Summary: A sermon for the last Sunday of the Church year - the feast of Christ the King ...
Welcome to the last Sunday of the Christian year - traditionally recognised as the feast of ‘Christ the King’.
Next week is Advent - the start of a new Christian year, but this week we conclude the old ecclesiastical year with a proclamation of the kingship of Christ, and a call upon all of us to decide where our allegiances in this world lie.
I said that this is a ’traditional’ feast, but it’s actually only a tradition that goes back 80-odd years - to 1925, when the feast day was proclaimed by Pope Pius XI.
1925 was a dark time for our world. The world had only just emerged from the war to end all wars, and the signs were everywhere that it was hurtling towards another.
We were in the grip of a worldwide economic depression, and desperately looking for answers. And of course there were some outspoken leaders who believed that they had answers to those questions. One was the Italian leader, Mussolini, who had just celebrated his third year in office. Another was a young rabble-rouser by the name of Adolf Hitler, who had been out of gaol for a year by that stage, and whose Nazi party was rapidly growing in popularity across Germany.
The world was watching, waiting for answers, and listening to these powerful men competing for the limelight, and the Pope felt that it was time to call on Christian people everywhere to declare their allegiance to the rule of Christ.
Unfortunately, the years that followed showed that not enough people took Pius’ call to Christ seriously. Either that, or somehow they failed to understand that you couldn’t follow both Christ and the Fuhrer.
Of course it’s easy to be wise in retrospect, but I still find it very difficult to understand how so many pious, church-going, Christian people supported, fought for, and prayed for the Fuhrer week by week over the passage of World War II.
I don’t doubt that in many cases it was because they really had no idea what the Fuhrer was up to, but that was not always the case. Indeed, some of the most depressing literature I‘ve ever read comes from the diary entries of pious German Christians who, during the war, were faithfully working the gas-chambers at Auschwitz by day but, according to their personal journals, were struggling with their consciences over whether as Christians they should attend the camp dance at night
How did they get it so wrong? How did they fail to see that you can’t follow Christ while you’re murdering your brothers and sisters as your day-job?
Sociologists will tell you that part of the reason has to be that German Christian thinking at the time was very much shaped by the two-worlds approach - that religion was a personal spiritual thing, and not directly relevant to political, material realities. After all, did not Jesus say, “my Kingdom is not of this world!”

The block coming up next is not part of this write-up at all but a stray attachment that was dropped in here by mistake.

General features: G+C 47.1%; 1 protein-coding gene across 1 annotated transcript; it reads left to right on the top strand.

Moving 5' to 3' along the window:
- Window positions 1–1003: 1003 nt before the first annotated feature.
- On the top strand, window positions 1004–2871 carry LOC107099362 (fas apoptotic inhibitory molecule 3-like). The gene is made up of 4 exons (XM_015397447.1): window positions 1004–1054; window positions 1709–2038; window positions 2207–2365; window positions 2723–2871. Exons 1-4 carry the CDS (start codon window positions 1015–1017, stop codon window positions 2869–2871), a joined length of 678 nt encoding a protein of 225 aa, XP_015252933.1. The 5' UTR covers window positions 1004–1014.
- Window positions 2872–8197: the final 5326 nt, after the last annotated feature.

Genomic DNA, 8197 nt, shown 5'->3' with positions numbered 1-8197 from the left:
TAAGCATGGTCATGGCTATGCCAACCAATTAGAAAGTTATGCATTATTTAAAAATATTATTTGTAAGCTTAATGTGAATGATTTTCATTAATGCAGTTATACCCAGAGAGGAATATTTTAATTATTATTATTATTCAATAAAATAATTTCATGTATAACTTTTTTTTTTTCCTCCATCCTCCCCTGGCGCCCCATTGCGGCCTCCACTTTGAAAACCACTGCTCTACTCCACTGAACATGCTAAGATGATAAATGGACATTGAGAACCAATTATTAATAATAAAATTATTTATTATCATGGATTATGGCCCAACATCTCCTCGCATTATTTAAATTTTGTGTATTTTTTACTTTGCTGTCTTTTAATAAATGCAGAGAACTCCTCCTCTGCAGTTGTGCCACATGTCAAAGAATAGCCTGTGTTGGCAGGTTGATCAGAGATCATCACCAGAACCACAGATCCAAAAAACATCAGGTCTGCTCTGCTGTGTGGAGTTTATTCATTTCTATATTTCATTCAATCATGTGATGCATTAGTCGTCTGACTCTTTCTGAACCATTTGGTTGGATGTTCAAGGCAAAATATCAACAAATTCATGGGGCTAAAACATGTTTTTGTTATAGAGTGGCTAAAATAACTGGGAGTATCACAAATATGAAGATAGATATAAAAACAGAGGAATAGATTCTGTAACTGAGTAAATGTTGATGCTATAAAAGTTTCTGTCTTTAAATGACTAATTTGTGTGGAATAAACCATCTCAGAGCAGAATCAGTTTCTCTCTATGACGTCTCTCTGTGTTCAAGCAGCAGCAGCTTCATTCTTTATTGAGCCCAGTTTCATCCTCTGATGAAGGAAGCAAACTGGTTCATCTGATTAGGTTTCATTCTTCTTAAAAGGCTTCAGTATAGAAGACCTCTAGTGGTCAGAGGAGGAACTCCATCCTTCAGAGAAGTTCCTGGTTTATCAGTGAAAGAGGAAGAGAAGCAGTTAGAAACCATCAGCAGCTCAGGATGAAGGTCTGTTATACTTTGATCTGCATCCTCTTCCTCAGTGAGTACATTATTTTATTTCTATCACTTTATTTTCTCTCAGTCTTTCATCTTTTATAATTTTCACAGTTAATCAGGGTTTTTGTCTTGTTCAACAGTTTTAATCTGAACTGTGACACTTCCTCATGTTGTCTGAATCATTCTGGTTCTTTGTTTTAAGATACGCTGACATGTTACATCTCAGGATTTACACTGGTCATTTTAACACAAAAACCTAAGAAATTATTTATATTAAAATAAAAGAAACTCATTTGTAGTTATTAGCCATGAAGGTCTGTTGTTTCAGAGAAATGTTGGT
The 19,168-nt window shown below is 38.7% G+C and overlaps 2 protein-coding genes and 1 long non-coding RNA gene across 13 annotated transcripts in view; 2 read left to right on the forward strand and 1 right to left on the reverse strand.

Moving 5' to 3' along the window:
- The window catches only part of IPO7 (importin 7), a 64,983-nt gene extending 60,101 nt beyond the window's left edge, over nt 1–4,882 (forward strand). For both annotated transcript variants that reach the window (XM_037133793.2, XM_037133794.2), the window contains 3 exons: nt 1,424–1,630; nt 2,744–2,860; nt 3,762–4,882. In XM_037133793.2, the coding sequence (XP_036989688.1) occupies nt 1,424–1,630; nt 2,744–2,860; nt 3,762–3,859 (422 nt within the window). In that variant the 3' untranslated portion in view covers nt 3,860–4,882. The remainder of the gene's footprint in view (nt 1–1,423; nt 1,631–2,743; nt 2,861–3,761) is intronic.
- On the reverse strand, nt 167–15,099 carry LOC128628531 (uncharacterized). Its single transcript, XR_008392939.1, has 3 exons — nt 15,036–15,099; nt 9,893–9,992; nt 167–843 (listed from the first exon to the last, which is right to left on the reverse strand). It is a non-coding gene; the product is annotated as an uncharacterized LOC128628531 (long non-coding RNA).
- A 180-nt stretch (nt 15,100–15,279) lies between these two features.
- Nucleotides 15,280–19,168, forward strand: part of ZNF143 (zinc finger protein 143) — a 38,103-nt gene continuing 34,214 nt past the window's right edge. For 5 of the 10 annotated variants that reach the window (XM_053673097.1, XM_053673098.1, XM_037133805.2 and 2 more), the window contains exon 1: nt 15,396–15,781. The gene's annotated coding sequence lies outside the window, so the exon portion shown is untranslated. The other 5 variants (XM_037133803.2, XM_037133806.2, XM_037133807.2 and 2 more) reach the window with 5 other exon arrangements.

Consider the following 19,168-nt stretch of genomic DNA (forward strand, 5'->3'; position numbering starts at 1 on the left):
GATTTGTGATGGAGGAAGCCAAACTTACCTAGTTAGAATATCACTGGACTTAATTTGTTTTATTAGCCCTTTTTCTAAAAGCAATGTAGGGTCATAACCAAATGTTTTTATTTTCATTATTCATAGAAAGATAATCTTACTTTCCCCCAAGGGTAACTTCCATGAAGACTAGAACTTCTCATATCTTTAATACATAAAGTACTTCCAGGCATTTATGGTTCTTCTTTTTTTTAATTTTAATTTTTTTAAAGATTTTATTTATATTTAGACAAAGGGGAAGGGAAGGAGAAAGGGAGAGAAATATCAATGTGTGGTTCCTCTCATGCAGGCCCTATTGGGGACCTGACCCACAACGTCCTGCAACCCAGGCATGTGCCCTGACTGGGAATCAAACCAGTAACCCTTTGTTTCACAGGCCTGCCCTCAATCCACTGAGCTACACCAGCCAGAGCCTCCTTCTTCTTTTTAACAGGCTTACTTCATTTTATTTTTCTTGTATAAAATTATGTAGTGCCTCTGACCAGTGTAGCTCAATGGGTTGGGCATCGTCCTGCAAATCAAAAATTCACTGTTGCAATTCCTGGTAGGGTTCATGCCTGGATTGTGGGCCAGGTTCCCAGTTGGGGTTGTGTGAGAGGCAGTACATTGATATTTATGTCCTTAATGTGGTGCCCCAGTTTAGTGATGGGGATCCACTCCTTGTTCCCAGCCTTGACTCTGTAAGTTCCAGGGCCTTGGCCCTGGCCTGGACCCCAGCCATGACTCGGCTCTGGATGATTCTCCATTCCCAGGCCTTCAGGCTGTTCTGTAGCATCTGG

And of course He did say exactly that, and we heard Him say that in our Gospel reading today, but I’m pretty sure that was not what He meant!
So let’s open our Bibles, and as we do we journey back from 1925 to another dark time - some 1900 years earlier, in the Roman province of Judea - a region that was also heading towards war. And once again there were various voices competing for attention - military leaders, politicians and charismatic figures who would arise from the rank and file of the subjugated local population, promising to throw off the yoke of Roman oppression.
Pontius Pilate was the character with the unenviable job of keeping the province of Judea in line, and he was, according to the Jewish historian Philo, a ruthless overlord: "by nature rigid and stubbornly harsh. . . of spiteful disposition and an exceeding wrathful man. .His career was marked by … bribes, acts of violence, outrages, cases of spiteful treatment, constant murders without trial, and ceaseless and most grievous brutality."
Today’s Gospel reading portrays him as a weak and vacillating man - torn between his external fears and his inner doubts. He is also a cynic - “So you are a king?” he asks Jesus sarcastically, as he threatens him from his position of power.
It is a dialogue that is masterfully told by John the evangelist, as it is portrayed as an encounter between the leading local power-merchant of the government, on the one hand, and the apparently powerless figure of Jesus, on the other. And yet, as the story progresses, we realise that it is Jesus who is in control, whereas Pilate seems to be quite powerless. He wants to release Jesus but can’t. His job is to administer justice, but he is too scared to do what he knows is right. And so he moves back and forth between Jesus and his accusers, eventually symbolically washing his hands of the situation, in a desperate attempt to excuse himself from responsibility.